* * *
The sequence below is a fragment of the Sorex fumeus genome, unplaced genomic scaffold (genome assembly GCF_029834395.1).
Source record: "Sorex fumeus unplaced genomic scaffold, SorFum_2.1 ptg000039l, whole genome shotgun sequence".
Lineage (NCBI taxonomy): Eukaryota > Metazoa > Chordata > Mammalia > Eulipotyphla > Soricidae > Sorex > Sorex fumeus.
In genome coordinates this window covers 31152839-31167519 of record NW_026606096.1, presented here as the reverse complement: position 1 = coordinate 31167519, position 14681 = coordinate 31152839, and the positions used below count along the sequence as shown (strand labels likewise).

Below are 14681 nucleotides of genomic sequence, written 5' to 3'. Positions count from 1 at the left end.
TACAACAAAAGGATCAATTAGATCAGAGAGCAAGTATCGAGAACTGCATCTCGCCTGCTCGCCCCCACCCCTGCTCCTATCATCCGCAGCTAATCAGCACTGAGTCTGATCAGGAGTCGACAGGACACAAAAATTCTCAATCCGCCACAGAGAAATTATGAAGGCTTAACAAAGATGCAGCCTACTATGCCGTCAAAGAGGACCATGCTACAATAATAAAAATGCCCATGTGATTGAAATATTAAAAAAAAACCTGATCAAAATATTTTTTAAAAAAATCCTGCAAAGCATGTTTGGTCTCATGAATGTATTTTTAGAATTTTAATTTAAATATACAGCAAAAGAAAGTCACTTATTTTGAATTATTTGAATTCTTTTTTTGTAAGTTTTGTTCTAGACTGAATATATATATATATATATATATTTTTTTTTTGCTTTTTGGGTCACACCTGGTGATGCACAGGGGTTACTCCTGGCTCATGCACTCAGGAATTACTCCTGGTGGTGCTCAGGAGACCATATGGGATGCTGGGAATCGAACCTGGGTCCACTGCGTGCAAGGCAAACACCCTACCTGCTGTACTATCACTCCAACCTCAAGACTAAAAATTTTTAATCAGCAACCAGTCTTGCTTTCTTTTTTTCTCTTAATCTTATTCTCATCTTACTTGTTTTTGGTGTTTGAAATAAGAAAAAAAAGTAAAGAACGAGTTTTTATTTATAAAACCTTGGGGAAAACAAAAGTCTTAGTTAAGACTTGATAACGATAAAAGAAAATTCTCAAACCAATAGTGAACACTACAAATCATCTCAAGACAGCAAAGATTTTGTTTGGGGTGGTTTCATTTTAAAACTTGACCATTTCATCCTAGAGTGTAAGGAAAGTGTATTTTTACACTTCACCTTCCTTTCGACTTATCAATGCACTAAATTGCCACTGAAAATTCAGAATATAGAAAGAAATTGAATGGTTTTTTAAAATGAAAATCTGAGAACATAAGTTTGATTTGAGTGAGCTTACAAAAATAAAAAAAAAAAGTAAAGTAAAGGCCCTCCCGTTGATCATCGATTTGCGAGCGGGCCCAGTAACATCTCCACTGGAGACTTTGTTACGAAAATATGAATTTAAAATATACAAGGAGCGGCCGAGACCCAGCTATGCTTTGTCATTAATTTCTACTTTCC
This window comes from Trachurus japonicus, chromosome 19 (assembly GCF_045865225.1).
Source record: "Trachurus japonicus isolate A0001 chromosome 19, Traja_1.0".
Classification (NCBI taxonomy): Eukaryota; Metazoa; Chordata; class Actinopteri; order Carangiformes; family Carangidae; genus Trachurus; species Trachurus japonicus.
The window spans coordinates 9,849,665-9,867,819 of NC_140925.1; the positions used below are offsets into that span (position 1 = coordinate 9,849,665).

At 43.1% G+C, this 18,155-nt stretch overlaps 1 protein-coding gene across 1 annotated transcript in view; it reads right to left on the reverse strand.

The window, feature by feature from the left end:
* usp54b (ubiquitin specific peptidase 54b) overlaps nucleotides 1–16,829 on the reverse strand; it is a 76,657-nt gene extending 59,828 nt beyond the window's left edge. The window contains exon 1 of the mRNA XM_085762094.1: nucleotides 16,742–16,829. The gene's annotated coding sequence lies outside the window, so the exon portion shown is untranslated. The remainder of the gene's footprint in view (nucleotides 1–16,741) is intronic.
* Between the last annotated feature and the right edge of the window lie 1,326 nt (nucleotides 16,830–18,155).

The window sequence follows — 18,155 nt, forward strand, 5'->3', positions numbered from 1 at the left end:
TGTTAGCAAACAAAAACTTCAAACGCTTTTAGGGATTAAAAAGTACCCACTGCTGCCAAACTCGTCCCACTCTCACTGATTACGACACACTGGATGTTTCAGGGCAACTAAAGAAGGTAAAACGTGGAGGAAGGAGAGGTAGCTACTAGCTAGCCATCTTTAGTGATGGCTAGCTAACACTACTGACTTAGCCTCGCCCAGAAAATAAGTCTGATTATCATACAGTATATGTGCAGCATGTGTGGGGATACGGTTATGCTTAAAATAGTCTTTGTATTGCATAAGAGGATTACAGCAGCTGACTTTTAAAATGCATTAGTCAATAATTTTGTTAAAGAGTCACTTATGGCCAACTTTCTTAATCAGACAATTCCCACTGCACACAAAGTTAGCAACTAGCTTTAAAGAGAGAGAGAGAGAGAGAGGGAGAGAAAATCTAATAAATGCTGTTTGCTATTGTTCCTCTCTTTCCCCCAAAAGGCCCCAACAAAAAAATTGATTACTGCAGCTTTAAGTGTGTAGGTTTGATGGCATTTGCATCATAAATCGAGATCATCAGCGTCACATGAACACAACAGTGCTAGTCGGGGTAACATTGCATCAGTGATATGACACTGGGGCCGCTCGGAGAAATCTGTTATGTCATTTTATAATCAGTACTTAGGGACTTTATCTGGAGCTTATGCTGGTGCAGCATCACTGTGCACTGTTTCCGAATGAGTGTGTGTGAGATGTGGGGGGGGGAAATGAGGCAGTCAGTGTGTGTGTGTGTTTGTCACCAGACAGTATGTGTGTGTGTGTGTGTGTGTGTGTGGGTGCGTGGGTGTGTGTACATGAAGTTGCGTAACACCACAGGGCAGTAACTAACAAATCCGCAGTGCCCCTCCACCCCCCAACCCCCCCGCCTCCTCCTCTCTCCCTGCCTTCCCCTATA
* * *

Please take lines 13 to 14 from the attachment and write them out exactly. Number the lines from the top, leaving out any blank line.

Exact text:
* usp54b (ubiquitin specific peptidase 54b) overlaps nucleotides 1–16,829 on the reverse strand; it is a 76,657-nt gene extending 59,828 nt beyond the window's left edge. The window contains exon 1 of the mRNA XM_085762094.1: nucleotides 16,742–16,829. The gene's annotated coding sequence lies outside the window, so the exon portion shown is untranslated. The remainder of the gene's footprint in view (nucleotides 1–16,741) is intronic.
* Between the last annotated feature and the right edge of the window lie 1,326 nt (nucleotides 16,830–18,155).